Lawrence Welk 56 Dodge
Open Nos Set
Rare Record Case
Auto Mechanics Mag
Pre-production tone arm?
It seemed like a good idea at the time! Of course so did 8 track tapes!
Back in the 1950s radio stations were not as plentiful as today. And if you did not like the
choices that were within range about your only option was to suffer through what you could find
or shut the radio off and listen to the road, engine noise and the sounds of bugs going splat
on the windshields. They say necessity is the mother of invention, well peter Goldmark of
Columbia broadcast system research department to the rescue. In time for the 1956 model release
Chrysler corp. was able to offer new car buyers a choice in their listing pleasure. The players
were made to mount on the bottom edge of the dash directly above the transmission hump and plug
directly into the car radio (top of the line radio of course). By pressing the button on the
front cover of the player the door to the player would be open. The turntable could then be
slid out to aid in loading the record. Flip the red switch on the left-hand side of the player
and the player is on bypassing the radio tuner. The amplifier circuit in the radio was used to
boost the signal from the player and volume, tone, balance, etc. were controlled by the regular
radio knobs. There were a few problems that needed to be dealt with for the players to work
properly in a car environment. Besides the obvious keeping the needle on the record. One of them
was safely operating the unit while driving! In order to fit the player had to be small so the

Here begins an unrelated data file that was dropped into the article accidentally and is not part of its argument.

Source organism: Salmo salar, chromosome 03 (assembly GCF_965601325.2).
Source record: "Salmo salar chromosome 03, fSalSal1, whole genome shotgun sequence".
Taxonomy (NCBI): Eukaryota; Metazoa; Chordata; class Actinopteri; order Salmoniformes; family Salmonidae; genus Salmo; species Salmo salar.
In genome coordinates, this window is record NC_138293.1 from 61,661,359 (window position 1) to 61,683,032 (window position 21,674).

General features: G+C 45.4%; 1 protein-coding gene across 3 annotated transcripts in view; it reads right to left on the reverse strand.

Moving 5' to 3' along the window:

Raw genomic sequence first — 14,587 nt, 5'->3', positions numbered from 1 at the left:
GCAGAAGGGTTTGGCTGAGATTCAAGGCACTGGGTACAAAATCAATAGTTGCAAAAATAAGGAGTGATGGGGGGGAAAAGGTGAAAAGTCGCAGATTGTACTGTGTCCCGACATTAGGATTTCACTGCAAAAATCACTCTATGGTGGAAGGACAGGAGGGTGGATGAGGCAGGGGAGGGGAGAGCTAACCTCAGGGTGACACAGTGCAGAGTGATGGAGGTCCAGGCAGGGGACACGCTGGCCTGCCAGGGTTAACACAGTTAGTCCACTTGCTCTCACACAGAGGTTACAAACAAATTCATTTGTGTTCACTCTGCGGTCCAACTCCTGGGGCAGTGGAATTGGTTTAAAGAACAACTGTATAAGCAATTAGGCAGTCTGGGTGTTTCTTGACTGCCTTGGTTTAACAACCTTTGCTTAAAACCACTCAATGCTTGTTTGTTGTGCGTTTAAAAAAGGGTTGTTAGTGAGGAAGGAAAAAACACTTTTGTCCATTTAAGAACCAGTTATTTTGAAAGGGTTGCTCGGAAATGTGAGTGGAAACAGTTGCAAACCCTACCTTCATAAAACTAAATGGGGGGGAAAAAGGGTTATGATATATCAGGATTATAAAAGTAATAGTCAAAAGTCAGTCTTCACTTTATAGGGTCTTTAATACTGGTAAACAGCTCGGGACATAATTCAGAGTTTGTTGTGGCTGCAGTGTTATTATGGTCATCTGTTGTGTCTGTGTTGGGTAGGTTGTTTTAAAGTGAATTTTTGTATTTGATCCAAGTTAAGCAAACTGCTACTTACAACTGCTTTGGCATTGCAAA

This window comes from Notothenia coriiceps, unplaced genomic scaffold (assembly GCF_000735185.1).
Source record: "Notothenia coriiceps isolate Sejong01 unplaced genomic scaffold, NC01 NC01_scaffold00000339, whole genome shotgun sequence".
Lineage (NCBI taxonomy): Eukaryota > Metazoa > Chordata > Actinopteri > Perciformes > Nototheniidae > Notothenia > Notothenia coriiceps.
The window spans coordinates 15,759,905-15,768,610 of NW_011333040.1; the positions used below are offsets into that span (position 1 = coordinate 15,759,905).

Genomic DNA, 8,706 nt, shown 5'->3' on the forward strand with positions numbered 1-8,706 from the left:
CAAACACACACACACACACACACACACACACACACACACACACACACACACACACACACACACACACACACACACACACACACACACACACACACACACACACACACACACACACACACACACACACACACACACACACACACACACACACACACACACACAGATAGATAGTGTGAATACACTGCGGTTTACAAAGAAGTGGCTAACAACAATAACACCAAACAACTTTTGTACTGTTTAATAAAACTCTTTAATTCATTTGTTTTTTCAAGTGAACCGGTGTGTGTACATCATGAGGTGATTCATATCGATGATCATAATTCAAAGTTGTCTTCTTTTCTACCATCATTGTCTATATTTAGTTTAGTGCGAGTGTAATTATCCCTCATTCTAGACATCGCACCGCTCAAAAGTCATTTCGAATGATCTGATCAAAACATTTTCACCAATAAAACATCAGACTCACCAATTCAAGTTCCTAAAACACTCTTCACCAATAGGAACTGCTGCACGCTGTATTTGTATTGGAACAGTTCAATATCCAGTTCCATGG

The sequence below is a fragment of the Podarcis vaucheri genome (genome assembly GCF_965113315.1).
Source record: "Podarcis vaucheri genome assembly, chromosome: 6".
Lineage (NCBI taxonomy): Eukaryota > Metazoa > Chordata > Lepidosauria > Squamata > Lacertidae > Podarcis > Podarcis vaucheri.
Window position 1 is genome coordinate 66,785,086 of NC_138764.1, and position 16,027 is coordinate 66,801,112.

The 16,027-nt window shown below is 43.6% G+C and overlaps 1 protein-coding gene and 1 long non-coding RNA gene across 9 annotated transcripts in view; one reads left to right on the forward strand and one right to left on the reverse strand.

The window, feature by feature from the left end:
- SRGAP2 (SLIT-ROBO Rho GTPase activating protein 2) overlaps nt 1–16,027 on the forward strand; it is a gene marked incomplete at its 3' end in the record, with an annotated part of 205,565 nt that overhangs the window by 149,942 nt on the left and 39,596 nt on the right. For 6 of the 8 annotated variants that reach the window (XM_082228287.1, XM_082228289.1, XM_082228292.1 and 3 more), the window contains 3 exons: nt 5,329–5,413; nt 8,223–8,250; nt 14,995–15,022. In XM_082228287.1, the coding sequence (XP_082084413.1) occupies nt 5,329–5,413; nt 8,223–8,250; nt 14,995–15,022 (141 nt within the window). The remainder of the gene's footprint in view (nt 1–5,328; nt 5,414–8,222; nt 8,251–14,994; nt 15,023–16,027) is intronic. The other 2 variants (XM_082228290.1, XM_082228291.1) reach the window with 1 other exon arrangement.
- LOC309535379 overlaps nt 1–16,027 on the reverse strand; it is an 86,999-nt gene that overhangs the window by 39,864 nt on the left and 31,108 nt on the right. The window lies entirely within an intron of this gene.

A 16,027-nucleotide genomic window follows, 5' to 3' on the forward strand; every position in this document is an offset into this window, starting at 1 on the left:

45-rpm record size was ideal. Only one problem you would have to change the record every few
minutes, this is not only a chore but also it would be dangerous while going down one of the new
superhighways at warp speed. So the new 16 2/3 rpm speed was used (ultra-microgroove) with the
7Ē format (same as 45s) but this would give extended long play and this also added the benefit
that the slower speed was less likely to kick up the needle. And with up to 60 minutes per side
of entertainment you could drive quite a distance. The records were also easy to load, unlike
the standard phonograph the tone arm was not lifted then lowered onto the start of the record.
The tone arm only swiveled across the record; the stylus (needle) was mounted on a pivot at the
end of the tone arm. And worked like a see saw with the stylus on one side and a red button on
the outside of the arm opposite the needle. By depressing the red button this would lift the
needle. Moving the tone arm over the record would start it spinning, when the bottom of the red